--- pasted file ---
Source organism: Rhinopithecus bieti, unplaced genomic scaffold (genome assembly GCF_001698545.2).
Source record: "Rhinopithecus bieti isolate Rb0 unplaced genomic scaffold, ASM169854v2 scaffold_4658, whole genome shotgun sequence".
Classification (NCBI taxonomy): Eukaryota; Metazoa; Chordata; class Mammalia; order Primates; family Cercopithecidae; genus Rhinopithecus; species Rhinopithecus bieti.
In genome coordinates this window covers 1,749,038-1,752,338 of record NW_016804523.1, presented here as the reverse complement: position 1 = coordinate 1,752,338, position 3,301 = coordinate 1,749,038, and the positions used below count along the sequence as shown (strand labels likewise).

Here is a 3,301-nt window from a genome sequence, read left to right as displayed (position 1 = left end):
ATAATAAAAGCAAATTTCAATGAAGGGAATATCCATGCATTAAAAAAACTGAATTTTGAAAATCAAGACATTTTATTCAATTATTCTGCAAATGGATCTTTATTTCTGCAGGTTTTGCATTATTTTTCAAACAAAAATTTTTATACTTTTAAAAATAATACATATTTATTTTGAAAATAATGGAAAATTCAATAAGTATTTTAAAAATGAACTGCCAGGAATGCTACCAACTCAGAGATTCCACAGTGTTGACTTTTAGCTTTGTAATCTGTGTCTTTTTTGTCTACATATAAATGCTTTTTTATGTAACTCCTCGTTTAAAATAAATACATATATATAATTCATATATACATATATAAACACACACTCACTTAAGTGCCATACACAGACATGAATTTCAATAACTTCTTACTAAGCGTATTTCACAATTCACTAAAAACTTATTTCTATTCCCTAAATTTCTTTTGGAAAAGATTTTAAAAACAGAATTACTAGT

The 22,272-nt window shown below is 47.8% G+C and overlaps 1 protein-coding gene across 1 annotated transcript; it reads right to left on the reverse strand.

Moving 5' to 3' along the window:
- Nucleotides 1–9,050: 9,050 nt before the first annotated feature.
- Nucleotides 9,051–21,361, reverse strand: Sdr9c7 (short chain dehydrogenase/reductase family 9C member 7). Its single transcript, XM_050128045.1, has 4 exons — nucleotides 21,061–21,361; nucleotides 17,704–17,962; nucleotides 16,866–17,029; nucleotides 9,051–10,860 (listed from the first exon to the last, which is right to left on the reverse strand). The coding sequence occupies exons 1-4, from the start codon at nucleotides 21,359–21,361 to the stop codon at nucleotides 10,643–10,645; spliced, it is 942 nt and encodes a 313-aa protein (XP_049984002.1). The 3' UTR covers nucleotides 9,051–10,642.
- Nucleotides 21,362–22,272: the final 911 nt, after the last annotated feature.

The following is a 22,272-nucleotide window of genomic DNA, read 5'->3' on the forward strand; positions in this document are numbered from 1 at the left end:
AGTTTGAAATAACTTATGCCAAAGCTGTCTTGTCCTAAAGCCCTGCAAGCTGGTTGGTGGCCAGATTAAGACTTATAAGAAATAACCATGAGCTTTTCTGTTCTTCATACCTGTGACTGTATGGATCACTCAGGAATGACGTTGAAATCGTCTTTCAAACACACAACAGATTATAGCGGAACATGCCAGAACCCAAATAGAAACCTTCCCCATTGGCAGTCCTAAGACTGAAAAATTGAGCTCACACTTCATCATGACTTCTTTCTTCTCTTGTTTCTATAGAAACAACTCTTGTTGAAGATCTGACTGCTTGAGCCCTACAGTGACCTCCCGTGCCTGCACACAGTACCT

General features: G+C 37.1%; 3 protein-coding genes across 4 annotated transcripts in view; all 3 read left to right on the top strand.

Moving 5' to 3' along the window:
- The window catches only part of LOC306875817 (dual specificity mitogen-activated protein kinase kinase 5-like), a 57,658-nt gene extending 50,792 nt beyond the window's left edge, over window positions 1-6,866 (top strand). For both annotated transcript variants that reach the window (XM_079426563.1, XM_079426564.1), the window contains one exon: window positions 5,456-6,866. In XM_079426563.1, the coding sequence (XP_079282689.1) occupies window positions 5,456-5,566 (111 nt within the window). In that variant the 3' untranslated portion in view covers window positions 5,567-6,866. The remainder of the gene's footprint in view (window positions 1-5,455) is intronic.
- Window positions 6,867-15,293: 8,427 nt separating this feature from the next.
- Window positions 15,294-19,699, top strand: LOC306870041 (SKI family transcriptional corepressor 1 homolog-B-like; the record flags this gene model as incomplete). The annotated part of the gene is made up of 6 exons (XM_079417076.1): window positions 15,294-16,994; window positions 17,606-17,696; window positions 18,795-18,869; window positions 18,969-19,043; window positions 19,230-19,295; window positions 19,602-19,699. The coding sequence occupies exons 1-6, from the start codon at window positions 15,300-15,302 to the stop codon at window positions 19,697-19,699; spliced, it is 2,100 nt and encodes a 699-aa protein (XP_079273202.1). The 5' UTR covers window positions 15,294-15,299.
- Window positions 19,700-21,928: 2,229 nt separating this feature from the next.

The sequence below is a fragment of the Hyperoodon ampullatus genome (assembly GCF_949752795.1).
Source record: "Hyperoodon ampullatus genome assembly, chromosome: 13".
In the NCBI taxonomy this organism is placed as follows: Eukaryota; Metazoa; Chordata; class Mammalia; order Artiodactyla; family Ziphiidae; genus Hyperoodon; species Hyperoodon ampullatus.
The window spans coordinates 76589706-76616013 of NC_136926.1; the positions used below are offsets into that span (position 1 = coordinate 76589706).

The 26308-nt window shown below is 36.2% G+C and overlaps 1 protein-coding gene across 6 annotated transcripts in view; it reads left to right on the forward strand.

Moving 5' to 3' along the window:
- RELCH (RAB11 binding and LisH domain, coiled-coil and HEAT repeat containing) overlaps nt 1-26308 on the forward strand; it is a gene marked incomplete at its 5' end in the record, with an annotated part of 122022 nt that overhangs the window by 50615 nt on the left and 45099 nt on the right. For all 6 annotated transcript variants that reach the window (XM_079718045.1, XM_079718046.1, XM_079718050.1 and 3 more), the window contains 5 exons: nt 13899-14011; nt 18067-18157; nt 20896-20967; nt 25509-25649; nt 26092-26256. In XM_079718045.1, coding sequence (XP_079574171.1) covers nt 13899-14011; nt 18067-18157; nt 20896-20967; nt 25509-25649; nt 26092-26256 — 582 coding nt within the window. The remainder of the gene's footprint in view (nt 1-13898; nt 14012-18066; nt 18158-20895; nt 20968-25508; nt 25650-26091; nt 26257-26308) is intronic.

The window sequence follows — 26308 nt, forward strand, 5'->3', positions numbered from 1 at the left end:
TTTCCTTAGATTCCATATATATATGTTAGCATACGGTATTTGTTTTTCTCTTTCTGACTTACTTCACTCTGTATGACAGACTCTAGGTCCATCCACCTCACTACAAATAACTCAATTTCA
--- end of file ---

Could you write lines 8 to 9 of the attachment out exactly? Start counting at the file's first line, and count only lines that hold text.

Moving 5' to 3' along the window:
- Nucleotides 1–9,050: 9,050 nt before the first annotated feature.